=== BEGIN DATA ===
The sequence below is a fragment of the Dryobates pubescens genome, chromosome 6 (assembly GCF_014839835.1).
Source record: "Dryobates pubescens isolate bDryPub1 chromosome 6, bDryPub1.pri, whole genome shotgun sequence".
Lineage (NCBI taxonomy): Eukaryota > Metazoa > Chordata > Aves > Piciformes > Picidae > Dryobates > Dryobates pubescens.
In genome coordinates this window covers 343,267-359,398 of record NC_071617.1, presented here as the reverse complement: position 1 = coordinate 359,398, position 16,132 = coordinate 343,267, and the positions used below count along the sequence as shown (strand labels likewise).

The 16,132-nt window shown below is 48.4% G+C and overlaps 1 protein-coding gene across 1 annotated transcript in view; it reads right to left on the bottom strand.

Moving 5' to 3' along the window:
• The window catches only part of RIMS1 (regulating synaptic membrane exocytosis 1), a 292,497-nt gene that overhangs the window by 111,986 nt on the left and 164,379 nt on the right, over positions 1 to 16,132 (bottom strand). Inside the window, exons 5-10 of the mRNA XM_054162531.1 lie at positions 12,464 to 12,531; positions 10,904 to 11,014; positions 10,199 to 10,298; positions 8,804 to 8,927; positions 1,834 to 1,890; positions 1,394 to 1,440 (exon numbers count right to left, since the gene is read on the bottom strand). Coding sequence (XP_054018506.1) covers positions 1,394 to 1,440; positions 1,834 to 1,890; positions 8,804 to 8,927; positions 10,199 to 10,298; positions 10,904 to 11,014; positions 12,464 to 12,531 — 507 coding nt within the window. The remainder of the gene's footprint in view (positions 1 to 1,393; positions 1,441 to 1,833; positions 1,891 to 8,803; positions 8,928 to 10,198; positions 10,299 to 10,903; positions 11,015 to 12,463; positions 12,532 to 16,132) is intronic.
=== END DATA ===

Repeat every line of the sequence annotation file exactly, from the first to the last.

The sequence below is a fragment of the Dryobates pubescens genome, chromosome 6 (assembly GCF_014839835.1).
Source record: "Dryobates pubescens isolate bDryPub1 chromosome 6, bDryPub1.pri, whole genome shotgun sequence".
Lineage (NCBI taxonomy): Eukaryota > Metazoa > Chordata > Aves > Piciformes > Picidae > Dryobates > Dryobates pubescens.
In genome coordinates this window covers 343,267-359,398 of record NC_071617.1, presented here as the reverse complement: position 1 = coordinate 359,398, position 16,132 = coordinate 343,267, and the positions used below count along the sequence as shown (strand labels likewise).

The 16,132-nt window shown below is 48.4% G+C and overlaps 1 protein-coding gene across 1 annotated transcript in view; it reads right to left on the bottom strand.

Moving 5' to 3' along the window:
• The window catches only part of RIMS1 (regulating synaptic membrane exocytosis 1), a 292,497-nt gene that overhangs the window by 111,986 nt on the left and 164,379 nt on the right, over positions 1 to 16,132 (bottom strand). Inside the window, exons 5-10 of the mRNA XM_054162531.1 lie at positions 12,464 to 12,531; positions 10,904 to 11,014; positions 10,199 to 10,298; positions 8,804 to 8,927; positions 1,834 to 1,890; positions 1,394 to 1,440 (exon numbers count right to left, since the gene is read on the bottom strand). Coding sequence (XP_054018506.1) covers positions 1,394 to 1,440; positions 1,834 to 1,890; positions 8,804 to 8,927; positions 10,199 to 10,298; positions 10,904 to 11,014; positions 12,464 to 12,531 — 507 coding nt within the window. The remainder of the gene's footprint in view (positions 1 to 1,393; positions 1,441 to 1,833; positions 1,891 to 8,803; positions 8,928 to 10,198; positions 10,299 to 10,903; positions 11,015 to 12,463; positions 12,532 to 16,132) is intronic.